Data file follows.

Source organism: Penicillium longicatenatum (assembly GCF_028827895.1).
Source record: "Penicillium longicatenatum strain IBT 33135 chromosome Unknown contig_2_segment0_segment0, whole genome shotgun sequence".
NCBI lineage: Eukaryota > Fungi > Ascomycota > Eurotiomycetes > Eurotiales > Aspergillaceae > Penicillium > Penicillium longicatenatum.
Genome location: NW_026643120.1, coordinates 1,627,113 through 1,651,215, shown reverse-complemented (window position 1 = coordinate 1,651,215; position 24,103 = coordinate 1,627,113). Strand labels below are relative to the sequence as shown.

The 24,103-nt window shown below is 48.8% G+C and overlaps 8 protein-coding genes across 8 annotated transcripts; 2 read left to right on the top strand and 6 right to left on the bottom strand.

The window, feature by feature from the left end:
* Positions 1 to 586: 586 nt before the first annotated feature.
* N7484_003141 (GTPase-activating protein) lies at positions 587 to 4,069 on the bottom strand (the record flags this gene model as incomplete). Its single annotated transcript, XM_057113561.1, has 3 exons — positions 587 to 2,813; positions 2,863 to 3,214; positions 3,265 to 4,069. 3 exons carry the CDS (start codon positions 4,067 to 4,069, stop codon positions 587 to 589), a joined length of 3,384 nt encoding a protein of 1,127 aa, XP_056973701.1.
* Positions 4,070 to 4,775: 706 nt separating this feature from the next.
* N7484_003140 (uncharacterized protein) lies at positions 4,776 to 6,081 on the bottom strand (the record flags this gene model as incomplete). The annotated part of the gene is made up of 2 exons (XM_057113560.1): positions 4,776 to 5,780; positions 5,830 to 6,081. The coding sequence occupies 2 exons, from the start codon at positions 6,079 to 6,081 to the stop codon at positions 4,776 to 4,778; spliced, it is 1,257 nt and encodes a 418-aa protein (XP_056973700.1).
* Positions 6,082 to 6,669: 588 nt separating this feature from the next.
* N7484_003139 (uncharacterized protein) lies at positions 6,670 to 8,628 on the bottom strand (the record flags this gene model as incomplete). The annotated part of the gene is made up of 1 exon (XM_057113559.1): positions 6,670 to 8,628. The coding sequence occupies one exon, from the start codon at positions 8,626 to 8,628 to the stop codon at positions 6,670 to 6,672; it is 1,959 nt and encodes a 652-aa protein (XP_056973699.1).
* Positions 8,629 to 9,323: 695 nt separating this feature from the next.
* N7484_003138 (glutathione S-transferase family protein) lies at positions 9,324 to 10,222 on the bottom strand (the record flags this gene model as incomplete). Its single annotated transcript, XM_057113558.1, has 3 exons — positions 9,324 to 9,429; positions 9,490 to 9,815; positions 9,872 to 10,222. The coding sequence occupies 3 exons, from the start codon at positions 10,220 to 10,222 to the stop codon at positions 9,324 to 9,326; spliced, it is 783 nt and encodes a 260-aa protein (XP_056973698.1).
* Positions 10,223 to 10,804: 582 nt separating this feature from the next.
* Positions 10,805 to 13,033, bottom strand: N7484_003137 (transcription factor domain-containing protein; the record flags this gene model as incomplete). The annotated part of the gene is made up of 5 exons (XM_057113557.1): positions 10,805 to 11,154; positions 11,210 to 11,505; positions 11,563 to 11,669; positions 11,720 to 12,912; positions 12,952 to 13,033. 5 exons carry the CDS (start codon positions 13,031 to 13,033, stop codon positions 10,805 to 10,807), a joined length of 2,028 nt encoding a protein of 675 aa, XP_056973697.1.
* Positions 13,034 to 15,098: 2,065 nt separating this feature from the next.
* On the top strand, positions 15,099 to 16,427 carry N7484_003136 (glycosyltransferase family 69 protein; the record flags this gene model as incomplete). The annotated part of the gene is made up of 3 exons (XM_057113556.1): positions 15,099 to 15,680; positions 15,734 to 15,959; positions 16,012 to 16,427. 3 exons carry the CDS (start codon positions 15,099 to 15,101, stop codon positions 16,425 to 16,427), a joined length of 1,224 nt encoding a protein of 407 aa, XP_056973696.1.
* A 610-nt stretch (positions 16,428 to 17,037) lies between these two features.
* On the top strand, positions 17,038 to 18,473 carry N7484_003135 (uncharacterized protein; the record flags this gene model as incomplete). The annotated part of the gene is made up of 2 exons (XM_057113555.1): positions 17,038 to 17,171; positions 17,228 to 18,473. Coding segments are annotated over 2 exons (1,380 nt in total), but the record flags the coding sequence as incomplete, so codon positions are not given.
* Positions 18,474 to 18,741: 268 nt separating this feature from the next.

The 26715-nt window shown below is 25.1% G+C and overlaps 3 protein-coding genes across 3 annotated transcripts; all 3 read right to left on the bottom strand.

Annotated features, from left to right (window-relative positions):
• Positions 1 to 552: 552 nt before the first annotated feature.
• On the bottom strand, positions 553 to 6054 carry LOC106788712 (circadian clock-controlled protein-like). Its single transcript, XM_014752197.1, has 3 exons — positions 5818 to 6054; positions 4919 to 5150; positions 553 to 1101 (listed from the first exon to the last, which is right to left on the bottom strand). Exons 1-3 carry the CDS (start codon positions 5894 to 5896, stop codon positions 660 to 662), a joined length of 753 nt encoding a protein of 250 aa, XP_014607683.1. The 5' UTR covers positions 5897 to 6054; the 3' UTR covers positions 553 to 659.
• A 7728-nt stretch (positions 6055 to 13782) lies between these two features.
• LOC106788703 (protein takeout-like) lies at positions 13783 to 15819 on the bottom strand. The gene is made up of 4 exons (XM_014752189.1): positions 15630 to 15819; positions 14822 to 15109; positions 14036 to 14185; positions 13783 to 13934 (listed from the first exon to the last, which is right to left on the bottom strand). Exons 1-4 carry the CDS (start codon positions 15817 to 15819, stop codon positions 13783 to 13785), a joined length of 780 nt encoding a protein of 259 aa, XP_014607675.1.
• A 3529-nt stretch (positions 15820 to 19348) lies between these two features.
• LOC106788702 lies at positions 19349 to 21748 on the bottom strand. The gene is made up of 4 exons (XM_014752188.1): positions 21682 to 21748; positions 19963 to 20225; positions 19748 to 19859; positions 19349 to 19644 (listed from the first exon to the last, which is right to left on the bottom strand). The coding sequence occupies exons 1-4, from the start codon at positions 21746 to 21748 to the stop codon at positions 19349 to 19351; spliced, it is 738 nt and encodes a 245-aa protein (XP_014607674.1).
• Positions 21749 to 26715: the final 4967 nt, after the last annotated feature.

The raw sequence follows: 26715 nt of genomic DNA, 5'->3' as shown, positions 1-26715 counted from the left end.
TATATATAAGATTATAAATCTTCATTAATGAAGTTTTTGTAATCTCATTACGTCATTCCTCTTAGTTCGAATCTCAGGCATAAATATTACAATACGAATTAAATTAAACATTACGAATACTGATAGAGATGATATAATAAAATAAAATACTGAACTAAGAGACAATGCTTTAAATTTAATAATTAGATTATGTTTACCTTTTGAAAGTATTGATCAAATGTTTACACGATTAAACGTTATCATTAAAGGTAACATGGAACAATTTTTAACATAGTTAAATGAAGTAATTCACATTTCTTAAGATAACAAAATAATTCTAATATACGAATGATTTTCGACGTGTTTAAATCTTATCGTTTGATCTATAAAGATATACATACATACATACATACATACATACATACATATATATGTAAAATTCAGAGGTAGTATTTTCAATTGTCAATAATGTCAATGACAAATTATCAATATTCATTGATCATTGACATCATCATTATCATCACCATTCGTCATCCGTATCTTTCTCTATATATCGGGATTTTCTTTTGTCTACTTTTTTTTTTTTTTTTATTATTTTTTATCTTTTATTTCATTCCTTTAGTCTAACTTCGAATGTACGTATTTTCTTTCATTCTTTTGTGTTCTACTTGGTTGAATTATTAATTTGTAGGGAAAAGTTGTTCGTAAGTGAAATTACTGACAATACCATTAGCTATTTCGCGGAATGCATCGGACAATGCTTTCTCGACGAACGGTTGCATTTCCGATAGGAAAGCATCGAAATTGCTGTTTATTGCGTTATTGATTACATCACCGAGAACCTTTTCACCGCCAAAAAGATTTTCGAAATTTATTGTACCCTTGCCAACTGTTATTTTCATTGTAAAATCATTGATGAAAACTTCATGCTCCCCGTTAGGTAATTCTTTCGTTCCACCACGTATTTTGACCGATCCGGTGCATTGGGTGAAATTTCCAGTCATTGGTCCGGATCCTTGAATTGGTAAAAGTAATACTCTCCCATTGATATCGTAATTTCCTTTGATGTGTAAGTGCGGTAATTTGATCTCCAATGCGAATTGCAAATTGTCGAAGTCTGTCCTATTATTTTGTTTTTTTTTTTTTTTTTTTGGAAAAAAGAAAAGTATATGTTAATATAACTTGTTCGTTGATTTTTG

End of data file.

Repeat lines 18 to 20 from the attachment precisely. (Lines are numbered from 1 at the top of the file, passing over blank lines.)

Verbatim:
* On the top strand, positions 15,099 to 16,427 carry N7484_003136 (glycosyltransferase family 69 protein; the record flags this gene model as incomplete). The annotated part of the gene is made up of 3 exons (XM_057113556.1): positions 15,099 to 15,680; positions 15,734 to 15,959; positions 16,012 to 16,427. 3 exons carry the CDS (start codon positions 15,099 to 15,101, stop codon positions 16,425 to 16,427), a joined length of 1,224 nt encoding a protein of 407 aa, XP_056973696.1.
* A 610-nt stretch (positions 16,428 to 17,037) lies between these two features.
* On the top strand, positions 17,038 to 18,473 carry N7484_003135 (uncharacterized protein; the record flags this gene model as incomplete). The annotated part of the gene is made up of 2 exons (XM_057113555.1): positions 17,038 to 17,171; positions 17,228 to 18,473. Coding segments are annotated over 2 exons (1,380 nt in total), but the record flags the coding sequence as incomplete, so codon positions are not given.